The term “arch support” is bandied back and forth quite a bit in running circles. Understanding the idea is critical to finding the right pair of shoes for your feet. Different types of feet – neutral, high-arch, or low-arch/flat feet all have different support needs. And how your shoes meet the needs of your feet can make all the difference in your running comfort and injury avoidance.
We’ll discuss what arch support means for runners, covering different types of arches, discussing what types of people need arch support, and when you might consider getting arch support.
Where is the Arch Located in the Foot?
The arch of your foot is located along the bottom of your foot between the ball and the heel. In other words, it’s the middle part, along the inside edge. That’s actually an over-simplification, because the foot anatomically really has three arches. But the one in the midfoot is what most people talk about, and what shoes are designed around. And for this arch, there are three types: flat feet/low arches, medium arches, and high arches.
Low Arch/Flat Feet
If you have low arches or flat feet, your arches will practically touch the ground. It will be very hard to notice an arch looking at your foot from the side. About 20% of the population has low arches or flat feet, so you’re not alone if you think that you fit in this category.
If you have a medium arch, your foot will be moderately flexible and you’ll be able to see your arch, but it will not be super tall either. The majority of the population (60%) have medium arches, so you’re likely in this category.
If you have a high arch, you will have a very pronounced space under the inside edge of your foot. Your arch will be clearly off the ground. Because less of the bottom of your foot touches the ground, you might experience more pressure on your forefoot and rearfoot. Like people with low arches, people with high arches make up 20% of the population.
Can My Arches Change?
Yes! And for a variety of reasons. This can happen from pregnancy, not wearing the right shoes, obesity, and/or diabetes.
Perhaps the most common way arches change over time is as you get older. The arch can start to sag, meaning that even if you had a medium arch in your 20s, you might have a low arch in your 60s.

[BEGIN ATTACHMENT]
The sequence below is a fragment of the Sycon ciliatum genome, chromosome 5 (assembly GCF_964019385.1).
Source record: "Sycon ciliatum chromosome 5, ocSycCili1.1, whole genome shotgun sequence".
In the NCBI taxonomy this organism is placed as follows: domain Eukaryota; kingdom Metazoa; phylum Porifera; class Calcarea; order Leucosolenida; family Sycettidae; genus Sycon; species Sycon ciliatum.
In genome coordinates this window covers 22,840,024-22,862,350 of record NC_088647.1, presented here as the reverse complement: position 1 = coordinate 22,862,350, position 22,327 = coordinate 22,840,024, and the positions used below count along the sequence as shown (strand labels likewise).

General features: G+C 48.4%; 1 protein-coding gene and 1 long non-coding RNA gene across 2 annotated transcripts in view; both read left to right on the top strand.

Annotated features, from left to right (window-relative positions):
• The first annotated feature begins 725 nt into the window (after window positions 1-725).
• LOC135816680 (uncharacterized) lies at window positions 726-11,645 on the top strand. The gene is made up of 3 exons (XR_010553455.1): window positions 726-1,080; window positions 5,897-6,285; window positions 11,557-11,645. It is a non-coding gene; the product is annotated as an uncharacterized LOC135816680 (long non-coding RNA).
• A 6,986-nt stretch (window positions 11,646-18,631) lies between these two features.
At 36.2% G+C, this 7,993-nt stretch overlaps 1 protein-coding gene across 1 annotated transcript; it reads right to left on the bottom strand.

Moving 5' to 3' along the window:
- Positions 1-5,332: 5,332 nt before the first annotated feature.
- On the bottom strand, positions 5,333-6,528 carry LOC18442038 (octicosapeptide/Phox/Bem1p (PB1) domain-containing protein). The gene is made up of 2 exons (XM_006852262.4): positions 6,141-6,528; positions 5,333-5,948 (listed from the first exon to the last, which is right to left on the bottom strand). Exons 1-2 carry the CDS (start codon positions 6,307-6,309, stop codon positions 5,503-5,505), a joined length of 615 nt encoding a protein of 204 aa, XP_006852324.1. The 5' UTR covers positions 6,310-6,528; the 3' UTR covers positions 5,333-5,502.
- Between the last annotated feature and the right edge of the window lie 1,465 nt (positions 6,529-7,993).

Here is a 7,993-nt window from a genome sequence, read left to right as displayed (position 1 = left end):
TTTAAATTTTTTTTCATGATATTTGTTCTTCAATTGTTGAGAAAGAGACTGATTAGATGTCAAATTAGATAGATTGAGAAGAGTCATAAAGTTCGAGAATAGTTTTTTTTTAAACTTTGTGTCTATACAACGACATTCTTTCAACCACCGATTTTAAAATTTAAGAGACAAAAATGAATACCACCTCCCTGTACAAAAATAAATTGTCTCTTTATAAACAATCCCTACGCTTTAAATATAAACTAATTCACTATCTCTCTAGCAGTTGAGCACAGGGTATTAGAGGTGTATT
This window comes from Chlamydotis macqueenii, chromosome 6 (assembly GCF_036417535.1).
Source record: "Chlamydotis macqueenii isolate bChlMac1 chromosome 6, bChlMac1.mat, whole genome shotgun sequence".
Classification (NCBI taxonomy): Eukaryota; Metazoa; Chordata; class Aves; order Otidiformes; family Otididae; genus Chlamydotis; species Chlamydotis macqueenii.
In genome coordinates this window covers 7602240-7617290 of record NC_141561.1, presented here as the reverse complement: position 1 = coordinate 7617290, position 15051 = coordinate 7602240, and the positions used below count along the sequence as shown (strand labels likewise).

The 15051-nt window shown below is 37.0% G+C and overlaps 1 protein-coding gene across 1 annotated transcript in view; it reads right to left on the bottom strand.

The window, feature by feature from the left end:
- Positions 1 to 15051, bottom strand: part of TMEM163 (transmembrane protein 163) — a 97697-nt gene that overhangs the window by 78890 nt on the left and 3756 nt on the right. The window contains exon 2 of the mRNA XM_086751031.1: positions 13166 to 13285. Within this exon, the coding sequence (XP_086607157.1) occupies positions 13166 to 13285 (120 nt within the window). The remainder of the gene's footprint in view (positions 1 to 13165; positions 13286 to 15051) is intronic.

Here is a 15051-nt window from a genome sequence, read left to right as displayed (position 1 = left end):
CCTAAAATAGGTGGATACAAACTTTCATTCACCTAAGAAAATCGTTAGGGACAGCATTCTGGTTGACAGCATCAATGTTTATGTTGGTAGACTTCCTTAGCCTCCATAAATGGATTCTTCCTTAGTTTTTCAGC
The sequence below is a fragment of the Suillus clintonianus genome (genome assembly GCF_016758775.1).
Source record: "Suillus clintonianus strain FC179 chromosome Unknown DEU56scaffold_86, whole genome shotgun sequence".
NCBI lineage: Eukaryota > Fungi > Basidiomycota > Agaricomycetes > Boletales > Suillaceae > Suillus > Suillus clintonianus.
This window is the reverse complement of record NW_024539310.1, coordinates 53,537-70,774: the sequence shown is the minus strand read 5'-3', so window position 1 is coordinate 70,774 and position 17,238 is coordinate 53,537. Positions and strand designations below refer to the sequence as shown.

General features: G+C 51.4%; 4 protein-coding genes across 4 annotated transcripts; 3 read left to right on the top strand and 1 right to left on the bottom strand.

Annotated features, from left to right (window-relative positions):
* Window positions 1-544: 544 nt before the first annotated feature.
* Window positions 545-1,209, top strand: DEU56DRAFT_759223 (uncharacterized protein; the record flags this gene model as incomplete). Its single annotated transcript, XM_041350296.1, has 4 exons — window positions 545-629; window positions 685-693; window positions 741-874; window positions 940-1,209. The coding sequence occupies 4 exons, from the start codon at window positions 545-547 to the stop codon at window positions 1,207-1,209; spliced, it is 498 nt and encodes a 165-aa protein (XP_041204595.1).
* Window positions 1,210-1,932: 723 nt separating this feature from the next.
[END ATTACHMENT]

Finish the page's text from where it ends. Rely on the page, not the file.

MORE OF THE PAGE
Why Do We Have Arches in Our Feet?
Arches vary from person to person, and humans start out with flat feet as babies. It isn’t until adolescence that you’ll get your adult arch shape. Arches work to support our body weight when we are standing, and may have helped us in gripping and climbing trees back when that was a thing we all did.
Arches also work like springs in our feet when we’re walking or running. When they are compressed, they are storing energy. When they recoil, they release the stored energy. Without arches, running would be a lot more tiring because we wouldn’t be saving on mechanical effort.
How Can I Tell What Type of Arch I Have?
If you’re not exactly sure what kind of arch you have, it’s very easy to find out through a couple different ways.
The easiest way to figure out what kind of arch you have is to do the wet paper towel test. Simply get the bottom of your feet wet, step onto a paper towel, and see what imprint is left from your foot.
If you see your entire foot within any narrowing in the middle around the arch, you likely have a flat foot. If you see some of the middle part, you likely have a medium arch. And if you can barely see the middle of your foot, you probably have a high arch.
At a Store
If you want someone else’s opinion, you can get your arches checked out at a running store. They can recommend shoes that match your feet, and may give you some suggestions about running with your type of arch.
At a Doctor
If you want to see a doctor, or are currently seeing a podiatrist, you can ask at your appointment about doing an arch test to figure out what kind of arches you have.
What is Arch Support?
Now that we understand what different types of arches people can have, let’s discuss what is meant by arch support and whether it’s something that you need. Arch support refers to providing support for people with flat feet or low arches.